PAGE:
Chairman of the Joint Committee on Housing Kevin Honan delivered keynote address.
by Eric Berman - email@example.com - 781-839-5507
WALTHAM, Mass. – June 18, 2019 – Over 450 Massachusetts Realtors® poured into the State House on Wednesday to participate in the 34th annual Margaret C. Carlson Realtor® Day on Beacon Hill. The annual lobbying day gave Realtors® the opportunity to discuss with their legislators the key issues that impact consumers, housing and the economy. Massachusetts State Representative and Chair of the Joint Committee on Housing Kevin Honan gave the keynote address and discussed the importance of housing in Massachusetts and overcoming barriers to increase production.
“The huge turnout this year speaks to the character of Realtors® and their willingness to advocate on behalf of homeowners and future homeowners,” said 2019 MAR President Anne Meczywor, broker/associate at Roberts & Associates Realty Inc. in Lenox. “Advocacy begins at the grassroots level, that’s why our member participation is so important.”
Realtors® met with their elected officials to discuss the following issues:
Housing Production: An Act to promote housing choices provides incentives, rewards, and technical assistance to cities and towns to encourage and empower municipalities to plan and build the additional housing that the Commonwealth needs to continue to thrive. Notably, this bill reduces the local voting threshold from a super majority to a simple majority for a number of key Realtor® zoning priorities including: accessory dwelling units, multifamily zoning, and cluster development..
Expanding Homeownership Opportunities: An Act authorizing the establishment of first-time homebuyer savings accounts permits future home buyers to deposit up to $5,000 per year into a First Time Home Buyer Savings Account and then claim that contribution as a deduction on their income tax. This measure will help people save towards homeownership, leading in-turn to wide-ranging economic and community benefits, including payment of property taxes, local business patronization, and community stability.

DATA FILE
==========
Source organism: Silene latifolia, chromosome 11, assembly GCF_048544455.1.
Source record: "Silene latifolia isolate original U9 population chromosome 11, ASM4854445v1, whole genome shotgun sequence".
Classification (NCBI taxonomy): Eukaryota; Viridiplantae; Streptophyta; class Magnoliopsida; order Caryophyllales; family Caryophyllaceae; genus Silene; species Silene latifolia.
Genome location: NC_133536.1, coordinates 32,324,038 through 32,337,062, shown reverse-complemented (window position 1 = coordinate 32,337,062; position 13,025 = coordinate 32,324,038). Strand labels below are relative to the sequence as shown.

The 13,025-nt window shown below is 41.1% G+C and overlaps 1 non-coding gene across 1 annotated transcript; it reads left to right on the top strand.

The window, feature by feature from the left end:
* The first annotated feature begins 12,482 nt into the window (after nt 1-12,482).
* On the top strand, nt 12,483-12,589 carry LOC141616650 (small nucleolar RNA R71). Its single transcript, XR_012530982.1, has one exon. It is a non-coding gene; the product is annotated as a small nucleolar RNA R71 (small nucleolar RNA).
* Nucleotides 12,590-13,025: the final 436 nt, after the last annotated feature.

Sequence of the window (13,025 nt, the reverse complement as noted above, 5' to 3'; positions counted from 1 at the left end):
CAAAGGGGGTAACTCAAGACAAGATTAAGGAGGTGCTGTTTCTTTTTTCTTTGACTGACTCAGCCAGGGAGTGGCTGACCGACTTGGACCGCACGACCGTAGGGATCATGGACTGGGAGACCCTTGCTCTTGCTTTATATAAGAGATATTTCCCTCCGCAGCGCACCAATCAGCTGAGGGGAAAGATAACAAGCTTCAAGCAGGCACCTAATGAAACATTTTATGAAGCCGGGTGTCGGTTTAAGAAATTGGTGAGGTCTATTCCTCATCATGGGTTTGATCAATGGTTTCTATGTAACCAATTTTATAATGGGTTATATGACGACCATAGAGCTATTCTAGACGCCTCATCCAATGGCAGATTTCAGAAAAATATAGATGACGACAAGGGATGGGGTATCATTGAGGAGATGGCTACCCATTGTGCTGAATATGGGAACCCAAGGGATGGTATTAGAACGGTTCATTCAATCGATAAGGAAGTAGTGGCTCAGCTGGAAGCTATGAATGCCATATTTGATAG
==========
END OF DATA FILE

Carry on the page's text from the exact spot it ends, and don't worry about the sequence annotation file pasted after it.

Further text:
Continuing Education: An Act further regulating the continuing education requirements for real estate brokers and salespersons enhances the Real Estate Board’s ability to self-govern Realtor® continuing education. This bill will align real estate with other licensed professions and assure that Realtor® continuing education remains relevant and nimble facing changes in technology and the profession.
Climate Resiliency: An Act relative to GreenWorks creates a bonding program to fund climate resiliency programs in the Commonwealth. Realtors® understand the effects of climate change on Massachusetts and real estate. We support funding these important programs through the equitable GreenWorks bonding plan that spreads the cost for a statewide benefit across all Massachusetts residents rather than placing the burden solely on home buyers and sellers.
Real Estate Transfer Taxes: Realtors® strongly oppose real estate transfer taxes, which would authorize the creation of a new transfer tax on the sale of property in a municipality. The imposition of this type of new sales tax on homes could have serious implications for the Massachusetts economy and set the wrong precedent for the Commonwealth’s tax policies.
The Governor proposed a transfer tax in the form a 50% increase in the deeds excise tax in a bill entitled, An Act providing for climate change adaptation infrastructure investments in the Commonwealth in addition, Massachusetts communities facing budgetary deficiencies regularly seek transfer tax authority to solve local revenue problems. Singling out home buyers and sellers to pay additional taxes in order to solve these community-wide problems is inequitable and exacerbates the housing crisis by creating an entrance or exit fee to homeownership.
Mandatory Energy Scoring and Audits: These bills seek to require sellers or their agents to perform a mandatory energy audit prior to listing a home for sale and disclose to any prospective buyer the information in the audit at the time of the listing. Over and above having an enormous impact on an individual’s right to freely transfer land, such requirements would negatively affect the real estate industry in the Commonwealth. Massachusetts is home to some of the oldest housing stock in the country and mandatory energy scoring of such older homes would significantly stigmatize and potentially devalue an individual’s largest investment.
About the Massachusetts Association of Realtors®:
Organized in 1924, the Massachusetts Association of Realtors® is a professional trade organization with more than 25,000 members. The term Realtor® is registered as the exclusive designation of members of the National Association of Realtors® who subscribe to a strict code of ethics and enjoy continuing education programs.
Editors and reporters: Please note that the term Realtor is properly spelled with an initial capital “R”, per the Associated Press Stylebook.